On The Plane (2)
August 13, 2014 § Leave a comment
If it seems that most travelogues on this blog are about places in Greece or Germany, it’s because they *are*. The reasons: work, kid, money; sometimes in that order, sometimes in another. And as some of you know, the fact that I was born in Greece and my parents are still there while I’ve been living in Germany for almost twenty-three years makes both countries in some ways home — which raises the issue of whether I’m allowed to fool you by calling these posts travelogues at all. Surely one expects more exotic variety under such labels.
Although both places are home for me, they are, nevertheless and simultaneously, also foreign and unknown because I travel to and fro between these ports while being the transporting boat myself. So my travelogues are probably more about this aging, changing boat…but I guess you knew that.
On the plane to Athens last Saturday, this boat met its younger self in the body of Hanif Kureishi’s doppelgänger. Too complicated? Not at all — these things can happen on the road. The man who took the aisle seat in my row (next to me and my excited, always bubbling son) looked like the Hanif Kureishi I knew from ’80s press photos: Well-built but shorter than I, with shoulder-length brown hair, those intense brown eyes, thick eyebrows meeting above, a thin faint smile, and showing no teeth or visible neck (sorry, Hanif).
I couldn’t stop staring at him, and after he took notice, he stared back, although we didn’t exchange a single word during the entire three-hour flight. I think he was Greek but I can’t be sure because I couldn’t clearly hear which language he spoke to the flight attendants. The photo I’m displaying here doesn’t of course show his resemblance to Kureishi; I took a better one but that would infringe on the man’s privacy, and it’s not important anyway which picture takes us somewhere. It’s the somewhere it takes us that one has to think about.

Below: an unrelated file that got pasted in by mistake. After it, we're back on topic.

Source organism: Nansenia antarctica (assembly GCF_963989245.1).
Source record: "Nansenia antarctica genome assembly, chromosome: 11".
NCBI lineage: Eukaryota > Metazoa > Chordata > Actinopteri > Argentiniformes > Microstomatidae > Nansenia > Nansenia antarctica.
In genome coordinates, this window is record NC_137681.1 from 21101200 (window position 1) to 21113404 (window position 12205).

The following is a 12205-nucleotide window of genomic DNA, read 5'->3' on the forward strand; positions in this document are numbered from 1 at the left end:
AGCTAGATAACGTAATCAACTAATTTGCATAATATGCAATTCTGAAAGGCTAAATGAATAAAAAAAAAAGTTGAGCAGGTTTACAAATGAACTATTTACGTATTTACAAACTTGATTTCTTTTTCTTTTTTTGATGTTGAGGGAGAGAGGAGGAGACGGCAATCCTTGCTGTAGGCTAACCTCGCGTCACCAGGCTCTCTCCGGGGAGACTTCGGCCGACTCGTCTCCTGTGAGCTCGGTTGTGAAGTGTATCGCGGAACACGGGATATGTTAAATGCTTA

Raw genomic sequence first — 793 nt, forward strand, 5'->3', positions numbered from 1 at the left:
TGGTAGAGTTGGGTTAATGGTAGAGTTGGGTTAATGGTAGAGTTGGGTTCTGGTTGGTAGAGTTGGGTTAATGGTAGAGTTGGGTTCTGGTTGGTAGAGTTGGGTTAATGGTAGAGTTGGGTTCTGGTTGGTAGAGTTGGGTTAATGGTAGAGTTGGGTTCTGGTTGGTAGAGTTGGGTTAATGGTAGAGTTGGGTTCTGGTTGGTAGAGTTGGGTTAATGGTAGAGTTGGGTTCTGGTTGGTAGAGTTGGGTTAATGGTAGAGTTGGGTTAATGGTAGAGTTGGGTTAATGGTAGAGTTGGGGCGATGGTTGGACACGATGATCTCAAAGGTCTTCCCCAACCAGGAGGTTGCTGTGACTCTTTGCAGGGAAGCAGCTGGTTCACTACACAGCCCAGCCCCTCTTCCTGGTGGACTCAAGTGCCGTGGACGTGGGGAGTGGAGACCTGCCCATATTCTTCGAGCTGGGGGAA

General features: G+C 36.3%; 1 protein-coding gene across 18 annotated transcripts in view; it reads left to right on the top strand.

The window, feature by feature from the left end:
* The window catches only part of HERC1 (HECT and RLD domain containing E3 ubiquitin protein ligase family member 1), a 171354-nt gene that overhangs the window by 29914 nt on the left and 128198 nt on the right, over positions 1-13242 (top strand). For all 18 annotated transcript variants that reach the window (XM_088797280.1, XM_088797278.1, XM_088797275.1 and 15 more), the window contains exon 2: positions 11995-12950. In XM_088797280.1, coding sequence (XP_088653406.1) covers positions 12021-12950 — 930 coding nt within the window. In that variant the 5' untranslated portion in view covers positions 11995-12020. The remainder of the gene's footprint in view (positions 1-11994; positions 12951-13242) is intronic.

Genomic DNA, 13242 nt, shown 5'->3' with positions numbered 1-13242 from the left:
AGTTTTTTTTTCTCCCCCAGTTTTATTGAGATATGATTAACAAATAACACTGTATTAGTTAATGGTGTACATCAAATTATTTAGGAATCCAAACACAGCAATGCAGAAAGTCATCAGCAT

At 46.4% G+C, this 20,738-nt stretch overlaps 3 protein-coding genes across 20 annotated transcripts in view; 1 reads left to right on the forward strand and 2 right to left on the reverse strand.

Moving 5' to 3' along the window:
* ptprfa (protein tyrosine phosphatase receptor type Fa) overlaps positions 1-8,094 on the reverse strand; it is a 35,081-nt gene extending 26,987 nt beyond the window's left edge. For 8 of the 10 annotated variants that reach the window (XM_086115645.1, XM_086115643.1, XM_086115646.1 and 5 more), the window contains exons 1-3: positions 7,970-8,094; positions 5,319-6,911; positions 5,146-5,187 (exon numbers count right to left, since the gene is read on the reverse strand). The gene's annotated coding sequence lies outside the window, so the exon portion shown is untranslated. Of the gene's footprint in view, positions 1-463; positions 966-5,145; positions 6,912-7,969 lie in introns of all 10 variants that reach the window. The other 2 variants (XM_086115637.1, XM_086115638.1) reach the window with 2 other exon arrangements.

The sight of the younger Kureishi transported me back to the mid-eighties when I watched “My Beautiful Laundrette”; took me back to my younger soul breaking out from its little village, first mentally and then literally, into the wide world. The room to which this forty-something woman returns to spend part of her holidays is the same room in which that teenager spent summer nights imagining the world. When I am here, we’re both here. I tell her the stories from my trips, and I hope she finds some soothing words for the wounds I bring back here with me.
Kureishi left the plane wordless but with a wide smile on his face. I followed him.